"""
    Wraps the first argument from a given list of arguments
    as a lower branch of LambertW function.
    :return: lower LambertW branch
    """
    return sym.LambertW(args[0], -1)


def replace_lambertw_branch(expression: sym.Expr) -> sym.Expr:
    """
    Replaces upper branch of LambertW function with the lower one.
    For details of the bug see:
    https://stackoverflow.com/questions/49817984/sympy-solve-doesnt-give-one-of-the-solutions-with-lambertw
    Solution is based on the 2nd example from:
    http://docs.sympy.org/latest/modules/core.html?highlight=replace#sympy.core.basic.Basic.replace
    :return: expression with replaced LambertW branch by a lower one
    """
    return expression.replace(sym.LambertW,
                              to_lower_lambertw_branch)

Examples of usage:
I will plot results in order to give a better idea:

import matplotlib.pyplot as plt
import sympy as sym

import inverse_transform

x = sym.Symbol('x')
f = sym.Piecewise((0, x < 0.),
                  (1, x <= 1.),
                  (0, True))
plt.hist(inverse_transform.sample(f, size=10**6),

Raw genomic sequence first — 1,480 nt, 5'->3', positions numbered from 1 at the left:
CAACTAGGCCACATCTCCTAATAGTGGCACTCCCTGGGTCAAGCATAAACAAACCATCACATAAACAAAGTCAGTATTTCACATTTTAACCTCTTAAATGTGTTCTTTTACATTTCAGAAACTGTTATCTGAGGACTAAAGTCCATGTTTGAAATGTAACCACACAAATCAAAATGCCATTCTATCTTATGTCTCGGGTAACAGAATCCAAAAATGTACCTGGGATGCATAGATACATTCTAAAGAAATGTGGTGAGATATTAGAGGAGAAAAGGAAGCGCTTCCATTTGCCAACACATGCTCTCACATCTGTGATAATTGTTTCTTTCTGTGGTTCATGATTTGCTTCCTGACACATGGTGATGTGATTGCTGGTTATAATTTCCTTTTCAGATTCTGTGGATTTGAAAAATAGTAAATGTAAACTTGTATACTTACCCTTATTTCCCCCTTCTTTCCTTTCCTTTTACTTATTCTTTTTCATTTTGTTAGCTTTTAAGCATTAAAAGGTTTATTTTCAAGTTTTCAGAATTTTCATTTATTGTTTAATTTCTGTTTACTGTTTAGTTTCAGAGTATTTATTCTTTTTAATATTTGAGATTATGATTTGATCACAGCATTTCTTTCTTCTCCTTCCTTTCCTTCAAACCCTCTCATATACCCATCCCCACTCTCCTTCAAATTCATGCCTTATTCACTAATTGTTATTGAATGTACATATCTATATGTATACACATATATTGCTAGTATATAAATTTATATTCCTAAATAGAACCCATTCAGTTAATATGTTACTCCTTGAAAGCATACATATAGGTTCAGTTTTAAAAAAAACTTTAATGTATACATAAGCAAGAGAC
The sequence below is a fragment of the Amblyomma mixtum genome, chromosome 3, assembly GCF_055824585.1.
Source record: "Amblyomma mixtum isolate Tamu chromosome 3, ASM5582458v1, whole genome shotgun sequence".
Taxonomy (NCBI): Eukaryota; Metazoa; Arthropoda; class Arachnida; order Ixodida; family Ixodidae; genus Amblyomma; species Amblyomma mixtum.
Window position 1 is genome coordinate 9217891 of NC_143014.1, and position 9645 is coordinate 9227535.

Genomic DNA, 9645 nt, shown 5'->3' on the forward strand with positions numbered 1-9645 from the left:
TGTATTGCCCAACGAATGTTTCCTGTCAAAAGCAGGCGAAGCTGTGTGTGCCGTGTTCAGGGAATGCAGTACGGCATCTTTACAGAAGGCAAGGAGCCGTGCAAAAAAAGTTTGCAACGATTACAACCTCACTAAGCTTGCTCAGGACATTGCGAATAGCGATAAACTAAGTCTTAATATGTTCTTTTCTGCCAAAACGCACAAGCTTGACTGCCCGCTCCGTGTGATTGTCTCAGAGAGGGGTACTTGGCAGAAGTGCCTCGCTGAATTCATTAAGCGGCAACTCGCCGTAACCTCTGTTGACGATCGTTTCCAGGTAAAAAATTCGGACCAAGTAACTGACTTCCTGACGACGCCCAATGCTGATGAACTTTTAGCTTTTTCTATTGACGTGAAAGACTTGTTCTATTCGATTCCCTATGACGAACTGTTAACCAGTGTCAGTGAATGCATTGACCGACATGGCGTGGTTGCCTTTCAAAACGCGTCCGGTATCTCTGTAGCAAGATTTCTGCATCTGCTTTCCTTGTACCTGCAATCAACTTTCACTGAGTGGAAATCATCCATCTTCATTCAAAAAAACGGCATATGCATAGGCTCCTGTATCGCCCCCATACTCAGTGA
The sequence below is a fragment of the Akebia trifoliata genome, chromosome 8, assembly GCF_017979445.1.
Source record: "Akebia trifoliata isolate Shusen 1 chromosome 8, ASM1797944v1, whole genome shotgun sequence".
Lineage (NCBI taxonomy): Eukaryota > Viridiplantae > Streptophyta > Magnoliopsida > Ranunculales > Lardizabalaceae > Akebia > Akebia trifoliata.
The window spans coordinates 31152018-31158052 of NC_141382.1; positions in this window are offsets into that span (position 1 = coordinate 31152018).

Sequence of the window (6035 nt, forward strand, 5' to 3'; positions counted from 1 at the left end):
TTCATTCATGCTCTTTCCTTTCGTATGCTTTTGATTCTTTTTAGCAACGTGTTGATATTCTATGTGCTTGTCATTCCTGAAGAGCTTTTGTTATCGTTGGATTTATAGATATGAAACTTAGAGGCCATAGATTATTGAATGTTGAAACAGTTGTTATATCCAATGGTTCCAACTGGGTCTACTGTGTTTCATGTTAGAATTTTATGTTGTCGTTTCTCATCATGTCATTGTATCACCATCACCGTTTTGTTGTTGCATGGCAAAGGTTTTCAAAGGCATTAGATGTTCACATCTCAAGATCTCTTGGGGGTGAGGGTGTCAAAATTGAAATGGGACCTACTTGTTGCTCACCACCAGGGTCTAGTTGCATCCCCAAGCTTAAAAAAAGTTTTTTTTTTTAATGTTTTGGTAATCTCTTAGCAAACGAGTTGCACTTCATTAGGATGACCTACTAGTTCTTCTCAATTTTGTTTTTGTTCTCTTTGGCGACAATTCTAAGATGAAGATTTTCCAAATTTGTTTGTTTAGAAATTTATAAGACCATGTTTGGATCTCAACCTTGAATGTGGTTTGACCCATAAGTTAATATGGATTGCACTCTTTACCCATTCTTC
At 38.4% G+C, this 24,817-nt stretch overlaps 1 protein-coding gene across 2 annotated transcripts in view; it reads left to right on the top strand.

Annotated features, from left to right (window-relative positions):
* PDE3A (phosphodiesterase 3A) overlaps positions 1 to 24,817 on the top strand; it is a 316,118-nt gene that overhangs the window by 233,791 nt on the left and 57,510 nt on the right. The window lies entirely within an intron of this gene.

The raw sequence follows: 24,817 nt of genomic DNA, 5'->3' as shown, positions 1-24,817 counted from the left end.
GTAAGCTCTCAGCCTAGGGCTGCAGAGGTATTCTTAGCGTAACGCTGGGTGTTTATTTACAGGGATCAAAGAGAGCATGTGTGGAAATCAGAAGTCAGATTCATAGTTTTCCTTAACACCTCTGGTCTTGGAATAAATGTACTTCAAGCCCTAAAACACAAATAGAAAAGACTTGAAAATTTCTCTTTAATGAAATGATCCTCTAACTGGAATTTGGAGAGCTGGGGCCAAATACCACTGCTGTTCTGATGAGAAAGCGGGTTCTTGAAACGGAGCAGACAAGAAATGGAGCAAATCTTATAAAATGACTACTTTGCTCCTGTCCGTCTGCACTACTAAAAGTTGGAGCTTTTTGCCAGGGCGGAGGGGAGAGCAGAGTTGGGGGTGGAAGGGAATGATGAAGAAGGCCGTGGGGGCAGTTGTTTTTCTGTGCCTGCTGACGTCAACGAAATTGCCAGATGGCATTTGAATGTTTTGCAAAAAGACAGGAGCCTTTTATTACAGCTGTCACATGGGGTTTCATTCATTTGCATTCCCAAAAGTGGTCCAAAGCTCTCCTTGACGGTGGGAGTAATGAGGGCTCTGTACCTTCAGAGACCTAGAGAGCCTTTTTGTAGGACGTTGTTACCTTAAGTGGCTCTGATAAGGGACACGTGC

bins=100)
plt.show()

enter image description here

f = sym.Piecewise((0, x < 4.3),
                  (1, x < 12.9),
                  (5, x <= 13.5),
                  (0, True))
plt.hist(inverse_transform.sample(f, size=10**6),
         bins=100)
plt.show()

enter image description here

shift = 1.5
f = sym.Piecewise((0., x <= shift),
                  ((x - shift) * sym.exp(-(x - shift)), x <= 13.5),
                  (0., True))
plt.hist(inverse_transform.sample(f, size=10**6),
         bins=100)
plt.show()

enter image description here

f = sym.Piecewise((0, x < 6.5),
                  (97.25 / (25 + x**2) , x < 10.5),
                  (0, True))
plt.hist(inverse_transform.sample(f, size=10**6),